AFP was first used as a surveillance tool in 1985 when the Pan American Health Organization decided to end polio in the Western Hemisphere. Polio is a difficult disease to diagnose; many other afflictions look a lot like it. So, instead of leaving it to doctors and ill-trained medical workers to spot its symptoms, a decision was made to collect stool from every case that looked like polio. Basically, every AFP case. WHO soon recommended the same strategy, and India followed suit in 1997.
But things didn’t go as expected. Since polio was the biggest cause of AFP in the nineties, the assumption was that the AFP burden would shrink as polio declined. The WHO even estimated the number it would drop to non-polio AFP cases for every 100,000 children under 15 years (NPAFP rate) ought to shrink to around 1-2 each year, it said.
Total AFP Cases
This happened in countries such as the US and Sri Lanka. But in India, AFP numbers rose. Between 2001 and 2011, for example, India’s NPAFP rate grew from 1.88 to 16.14. Total AFP cases, which include NPAFP as well as confirmed and suspected wild poliovirus infections, jumped from over 7,000 to 60,000 per year. And the numbers still haven’t fallen to WHO’s estimate. Even in 2018, polio-free India had an NPAFP rate of 9.73.
Polio experts have proposed several explanations for this spike. The most common one is that India has an exceptionally intensive AFP surveillance network—one of the best in the world. And around 2003, already struggling with a huge number of cases, India dialed its surveillance up a notch, counting even borderline cases as AFP. Further, it began increasing the number of centers that reported AFP cases—from over 20,000 in 2004 to over 35,000 in 2012. And some of the reporting sites weren’t hospitals at all, but even temples and quacks, where families often took stricken children.
The consequence of this was that a number of mild cases, and cases which weren’t even paralysis, were caught in the AFP net, some experts say. “Even a slight injury, which leads to 2-3 days of limping, gets reported by hospitals because surveillance is intense,” says Jagadish M Deshpande, who previously headed the Enterovirus Research Centre and worked on polio surveillance systems in India. This would mean that a number of AFP cases may not be paralysis at all.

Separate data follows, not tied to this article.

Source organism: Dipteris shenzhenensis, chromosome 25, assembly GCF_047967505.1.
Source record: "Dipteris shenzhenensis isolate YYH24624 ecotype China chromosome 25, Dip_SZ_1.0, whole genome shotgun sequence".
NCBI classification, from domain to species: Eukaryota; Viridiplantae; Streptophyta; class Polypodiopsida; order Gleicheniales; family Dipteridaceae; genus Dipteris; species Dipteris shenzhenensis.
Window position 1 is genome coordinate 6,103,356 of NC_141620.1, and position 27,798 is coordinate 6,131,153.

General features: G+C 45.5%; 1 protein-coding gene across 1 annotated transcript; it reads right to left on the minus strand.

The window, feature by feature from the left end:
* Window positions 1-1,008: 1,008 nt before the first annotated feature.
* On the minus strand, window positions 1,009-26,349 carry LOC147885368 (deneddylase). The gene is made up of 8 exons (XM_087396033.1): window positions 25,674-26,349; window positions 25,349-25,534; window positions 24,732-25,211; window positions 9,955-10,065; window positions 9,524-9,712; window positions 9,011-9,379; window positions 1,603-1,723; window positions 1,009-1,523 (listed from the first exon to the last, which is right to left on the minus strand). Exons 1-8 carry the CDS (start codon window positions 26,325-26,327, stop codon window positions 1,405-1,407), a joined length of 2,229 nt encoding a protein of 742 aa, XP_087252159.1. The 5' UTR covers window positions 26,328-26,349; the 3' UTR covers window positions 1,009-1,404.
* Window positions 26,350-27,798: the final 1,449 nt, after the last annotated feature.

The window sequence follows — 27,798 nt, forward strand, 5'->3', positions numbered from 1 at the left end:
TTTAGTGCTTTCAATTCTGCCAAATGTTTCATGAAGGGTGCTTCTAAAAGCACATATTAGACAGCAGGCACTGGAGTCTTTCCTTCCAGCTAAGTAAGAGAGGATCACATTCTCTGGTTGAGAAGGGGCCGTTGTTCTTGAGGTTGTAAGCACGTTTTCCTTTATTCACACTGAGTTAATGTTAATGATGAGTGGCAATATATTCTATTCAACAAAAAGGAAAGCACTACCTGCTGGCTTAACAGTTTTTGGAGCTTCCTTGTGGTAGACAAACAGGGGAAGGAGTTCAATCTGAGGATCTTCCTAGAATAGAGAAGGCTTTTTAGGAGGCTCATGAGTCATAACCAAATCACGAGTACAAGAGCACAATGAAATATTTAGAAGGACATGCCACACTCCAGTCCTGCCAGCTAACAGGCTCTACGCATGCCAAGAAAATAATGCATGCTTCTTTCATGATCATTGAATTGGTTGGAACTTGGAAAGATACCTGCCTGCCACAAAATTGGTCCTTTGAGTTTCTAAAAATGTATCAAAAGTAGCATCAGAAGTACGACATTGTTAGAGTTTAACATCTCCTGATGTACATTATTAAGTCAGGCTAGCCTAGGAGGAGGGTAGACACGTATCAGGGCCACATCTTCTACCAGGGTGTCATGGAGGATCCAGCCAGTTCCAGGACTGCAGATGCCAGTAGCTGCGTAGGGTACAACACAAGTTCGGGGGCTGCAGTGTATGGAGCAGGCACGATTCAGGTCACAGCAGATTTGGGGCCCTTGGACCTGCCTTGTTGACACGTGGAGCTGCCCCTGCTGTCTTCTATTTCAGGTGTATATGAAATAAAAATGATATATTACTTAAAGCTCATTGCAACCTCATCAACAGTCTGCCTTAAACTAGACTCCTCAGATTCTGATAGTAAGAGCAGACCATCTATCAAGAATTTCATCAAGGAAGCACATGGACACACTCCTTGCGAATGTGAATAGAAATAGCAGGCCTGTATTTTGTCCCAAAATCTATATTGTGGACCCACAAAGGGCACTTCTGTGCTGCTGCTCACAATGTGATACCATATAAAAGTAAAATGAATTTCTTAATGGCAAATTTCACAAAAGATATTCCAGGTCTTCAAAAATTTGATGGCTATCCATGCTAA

National Polio Surveillance Project
Yet, there are other children who do become permanently disabled. And neither the National Polio Surveillance Project (NPSP), nor any other Indian agency has any idea of how many cases fall in this category. This is because of a blindspot in India’s AFP monitoring. “Once the sample is negative for polio, the story ends,” says Govindakarnavar Arunkumar, a virologist at the Manipal Centre for Virus Research in Karnataka. The negative samples are typically not investigated further by NPSP, although external researchers like Durga Rao have conducted occasional studies.
The patchy data that exists, however, suggests that a significant number of AFP cases end in permanent paralysis.
A critical blindspot
Over a decade ago, C Sathyamala, a researcher from Delhi’s Council for Social Development, sought information on the number of children with long-term symptoms under India’s Right to Information Act. She found that in 2006, NPSP had tracked some 2,043—around 18%—AFP cases in Uttar Pradesh. Out of these, 989 had residual paralysis and 244 died.
Based on this, Sathyamala argued in a letter to the Indian Journal of Medical Research that intensive surveillance systems couldn’t fully explain the high number of AFP cases in India.
Of course, the information received by Sathyamala pertains to UP alone; nothing is known about NPAFP elsewhere. This paucity of information even when NPSP collects samples from all paralysis cases is disturbing, says T Jacob John, a Vellore-based virologist known for his work on polio. “Doing AFP surveillance from the late 1990s, and not knowing the exact clinical diagnosis of every case even in 2019 is diagnostic of a paralyzed health management system,” he says.